Appeal from the Superior Court, Fourth Judicial District, Trial Court No. 4AK-08-31 CR Bethel, Charles W. Ray Jr., Judge.
Michael Sean McLaughlin, Assistant Attorney General, Office of Special Prosecutions and Appeals, Anchorage, and Michael C. Geraghty, Attorney General, Juneau, for the Appellant.
Catherine Boruff, Assistant Public Defender, and Quinlan Steiner, Public Defender, Anchorage, for the Appellee.
Before: Mannheimer, Chief Judge, Allard, Judge, and Andrews, Senior Superior Court Judge. [*]
The State appeals an order by the superior court discharging Leonard J. Howard from probation and granting him a 12-month credit against his sentence based on a legal theory that was never litigated by the parties. On appeal, Howard concedes that the superior court's ruling was flawed, and he agrees that he is not entitled to the 12-month credit.
Howard argues, however, that he is entitled to discharge from his probation. He asserts that he is owed jail-time credit for time he spent in a halfway house and in residential treatment while he was on parole and probation. Howard further asserts that once this jail-time credit is properly applied to his remaining sentence, there will be no more time to serve in his case. He therefore urges this Court to affirm the order discharging him from probation on this alternative ground.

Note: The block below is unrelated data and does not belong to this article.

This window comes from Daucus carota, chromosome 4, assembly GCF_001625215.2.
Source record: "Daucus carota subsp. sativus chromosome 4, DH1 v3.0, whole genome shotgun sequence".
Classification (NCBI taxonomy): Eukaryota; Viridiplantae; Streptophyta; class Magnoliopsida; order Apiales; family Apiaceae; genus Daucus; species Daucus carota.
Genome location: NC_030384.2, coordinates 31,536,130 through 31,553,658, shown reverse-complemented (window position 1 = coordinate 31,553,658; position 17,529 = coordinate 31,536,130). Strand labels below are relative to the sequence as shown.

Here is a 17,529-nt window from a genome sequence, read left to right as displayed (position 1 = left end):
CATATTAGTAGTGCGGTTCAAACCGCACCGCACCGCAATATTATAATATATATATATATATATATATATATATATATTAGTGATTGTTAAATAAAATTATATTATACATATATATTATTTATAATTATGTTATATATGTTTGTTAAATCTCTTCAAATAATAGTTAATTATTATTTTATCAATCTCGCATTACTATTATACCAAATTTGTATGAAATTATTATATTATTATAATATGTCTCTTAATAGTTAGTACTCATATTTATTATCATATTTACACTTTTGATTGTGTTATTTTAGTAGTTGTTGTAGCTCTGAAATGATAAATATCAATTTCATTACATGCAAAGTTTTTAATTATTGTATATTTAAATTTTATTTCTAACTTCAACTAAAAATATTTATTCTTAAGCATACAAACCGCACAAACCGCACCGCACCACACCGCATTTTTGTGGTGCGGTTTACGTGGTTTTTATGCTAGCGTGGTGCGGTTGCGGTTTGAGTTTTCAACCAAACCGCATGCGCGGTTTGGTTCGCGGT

For the reasons explained here, we agree with the parties that the superior court erroneously gave Howard a 12-month credit against his sentence. We also conclude that we cannot determine from the current record whether Howard is entitled to the jail-time credit he seeks. Accordingly, we vacate the superior court's order and remand the case to the superior court for further proceedings consistent with this decision.
Factual and procedural background
In 2008, Leonard Howard pleaded guilty to third-degree assault. He received a sentence of 48 months' imprisonment with 45 months suspended (3 months to serve), and he was also sentenced to supervised probation for 5 years.
Over the next three years, Howard's probation was revoked four times. At Howard's first probation revocation hearing, the superior court imposed 3 months of Howard's suspended time (leaving 42 months still suspended on Howard's original sentence). After serving this sentence (2 months of actual imprisonment, plus 1 month of good-time credit),  Howard was released on probation.
At Howard's second probation revocation hearing, the superior court imposed 6 months to serve (leaving 36 months still suspended on Howard's original judgment). After serving this sentence (4 months of actual imprisonment, plus 2 months of good-time credit), Howard was again released on probation.
At Howard's third probation revocation hearing, the superior court imposed 24 months to serve (leaving 12 months still suspended on Howard's original judgment). This 24-month sentence was sufficiently long enough to trigger the requirements of mandatory parole under AS 33.20.040(a). Thus, after serving two-thirds of the 24-month sentence for his third probation revocation (i.e., after serving 16 months), Howard was released on mandatory parole and required to serve a parole term equivalent to the good time awarded on his 24-month sentence (i.e., he was required to serve 8 months under parole supervision). In addition, because Howard was still on probation, and still had 12 months of suspended time on his original sentence, he was not done with his probation obligations.